Investors with $10trn under management declare support for ExxonMobil climate change resolution


Institutional investors with more than $10tn of combined assets under management are supporting a shareholder proposal urging ExxonMobil to improve its disclosure of the impact of climate change policies on its business, despite Exxon's board recommending a vote against.

The resolution was co-filed by the Church Commissioners for England and New York State Comptroller Thomas P. DiNapoli as Trustee of the New York State Common Retirement Fund. It asks Exxon to disclose how resilient its portfolio and strategy would be in a scenario in which global warming restricted is to 2 degrees, the goal of the 2015 Paris Agreement.

The proposal will be put before ExxonMobil's shareholder meeting on 31 May. A similar proposal last year gained the support of 38.2% of shareholders, despite also being opposed by the board.

Investors co-filing the resolution include Amundi, APG (on behalf of ABP, bpfBouw and PPF APG), AXA Investment Management, BNP Paribas Investment Partners, CalPERS, Connecticut Retirement Plans and Trust Fund, Hermes EOS, HSBC Global Asset Management, MN (including on behalf of PMT and PME), New York City Pension Funds, Schroders, Vermont Pension Investment Committee and over 30 faith-based institutional investors.

Investors who have declared that they will vote in favour of the resolution include Aegon Asset Management, Aviva Investors, Legal & General Investment Management and Natixis Asset Management.

The resolution is being supported by a proxy solicitation filed with the SEC by CalPERS, the largest public pension fund in the US with $316bn in assets under management.

Edward Mason, Head of Responsible Investment for the Church Commissioners, said "Last year this shareholder proposal received 38% support and it is extremely disappointing that Exxon has still not committed to provide the 2 degree scenario analysis that investors expect from the oil and gas majors. We are delighted that the resolution is garnering even greater support than last year."


At the same stage before last year's AGM investors with $6trn under management pre-declared their support for the same climate disclosure resolution. This rose to $10trn by the time of the vote, and it is expected that that there will be further pre-declarations this year.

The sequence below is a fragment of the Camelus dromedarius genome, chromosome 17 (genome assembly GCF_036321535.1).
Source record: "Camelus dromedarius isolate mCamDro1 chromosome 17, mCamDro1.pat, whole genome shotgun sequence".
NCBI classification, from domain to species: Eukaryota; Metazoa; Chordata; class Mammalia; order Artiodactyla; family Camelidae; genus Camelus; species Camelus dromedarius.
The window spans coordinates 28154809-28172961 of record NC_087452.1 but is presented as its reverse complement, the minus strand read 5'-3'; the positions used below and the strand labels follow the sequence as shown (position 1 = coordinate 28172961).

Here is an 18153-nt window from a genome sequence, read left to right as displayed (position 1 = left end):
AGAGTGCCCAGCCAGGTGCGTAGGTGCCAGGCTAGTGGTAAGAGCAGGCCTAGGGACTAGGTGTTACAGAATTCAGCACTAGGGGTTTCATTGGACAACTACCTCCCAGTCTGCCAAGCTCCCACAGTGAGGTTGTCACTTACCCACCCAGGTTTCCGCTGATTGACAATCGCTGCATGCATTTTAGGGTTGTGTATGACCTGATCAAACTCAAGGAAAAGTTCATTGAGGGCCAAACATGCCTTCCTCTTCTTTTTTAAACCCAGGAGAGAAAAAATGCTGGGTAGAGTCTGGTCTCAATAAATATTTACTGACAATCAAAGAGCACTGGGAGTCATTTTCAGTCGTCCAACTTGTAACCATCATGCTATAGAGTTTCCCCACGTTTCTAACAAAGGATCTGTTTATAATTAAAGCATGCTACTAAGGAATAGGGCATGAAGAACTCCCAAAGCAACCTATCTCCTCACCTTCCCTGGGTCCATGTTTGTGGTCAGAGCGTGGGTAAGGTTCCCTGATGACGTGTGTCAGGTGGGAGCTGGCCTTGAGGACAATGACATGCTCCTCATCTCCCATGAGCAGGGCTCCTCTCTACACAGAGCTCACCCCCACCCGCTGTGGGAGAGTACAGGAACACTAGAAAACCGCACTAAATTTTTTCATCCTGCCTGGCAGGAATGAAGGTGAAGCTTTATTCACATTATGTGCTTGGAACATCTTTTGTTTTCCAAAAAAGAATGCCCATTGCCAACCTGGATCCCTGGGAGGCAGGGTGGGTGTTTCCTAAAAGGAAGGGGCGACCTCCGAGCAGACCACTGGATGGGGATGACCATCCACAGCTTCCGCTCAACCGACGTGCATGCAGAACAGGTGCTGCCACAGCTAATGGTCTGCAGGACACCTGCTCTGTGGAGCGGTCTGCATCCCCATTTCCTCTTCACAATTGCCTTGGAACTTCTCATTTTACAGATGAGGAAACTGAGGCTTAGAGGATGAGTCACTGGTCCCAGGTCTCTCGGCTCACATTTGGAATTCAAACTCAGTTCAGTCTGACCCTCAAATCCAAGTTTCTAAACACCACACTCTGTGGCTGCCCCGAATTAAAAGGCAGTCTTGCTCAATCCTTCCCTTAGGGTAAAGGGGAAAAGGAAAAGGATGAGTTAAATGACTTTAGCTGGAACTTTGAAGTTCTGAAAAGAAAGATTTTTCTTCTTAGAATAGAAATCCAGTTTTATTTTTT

In its proxy statement published on 13 April, Exxon recommended that shareholders vote against the resolution. While all the other 'super-majors' (BP, Chevron, Conoco Phillips, Shell and Total) have developed their own 2 degrees scenarios or disclosed an assessment of the implications of the International Energy Agency's 2 degrees scenario, Exxon contends that a 2 degrees scenario does not lie within a 'reasonably likely to occur' range of planning assumptions.

In December 2016 a Financial Stability Board Task Force on Climate-Related Financial Disclosures recommended that companies disclose 2 degree scenario analysis, as the shareholder proposal requests.

The text of the shareholder proposal, item 12 on the ballot for Exxon's shareholders meeting, is:

Resolved: Shareholders request that, beginning in 2018, ExxonMobil publish an annual assessment of the long-term portfolio impacts of technological advances and global climate change policies, at reasonable cost and omitting proprietary information. The assessment can be incorporated into existing reporting and should analyze the impacts on ExxonMobil's oil and gas reserves and resources under a scenario in which reduction in demand results from carbon restrictions and related rules or commitments adopted by governments consistent with the globally agreed upon 2 degree target. This reporting should assess the resilience of the company's full portfolio of reserves and resources through 2040 and beyond, and address the financial risks associated with such a scenario.

A full list of the co-filers of the proposal and investors who have pre-declared that they will vote in favour of it can be found here.

The proxy solicitation filed by CalPERS with the SEC can be found here.

About the Church Commissioners for England

The Church of England's investment fund, the Church Commissioners for England, manages investable assets in excess of £7 billion, held in a diversified portfolio including equities, real estate and alternative investment strategies. The Commissioners' work supports the Church of England as a Christian presence in every community.

The annual objectives of the Church Commissioners include:

  • A return on investments of RPI +5%
  • Supporting poorer dioceses with ministry costs
  • Providing funds to support mission activities
  • Paying for bishops' ministry and some cathedral costs
  • Administering the legal framework for pastoral reorganization and settling the future of closed church buildings
  • Paying clergy pensions for service prior to 1998
  • Running the national payroll for serving and retired clergy

A copy of the latest Church Commissioners annual report can be found here.

About the New York State Common Retirement Fund

New York State Comptroller Thomas P. DiNapoli is trustee of the New York State Common Retirement Fund, the third largest public pension plan in the United States. To protect the retirement security of its more than one million members, retirees and beneficiaries from more than 3,000 state and local government employers, the Fund manages a diversified portfolio of public and private equities, fixed income, real estate and alternative instruments. It has consistently been ranked as one of the best managed and best funded plans in the nation.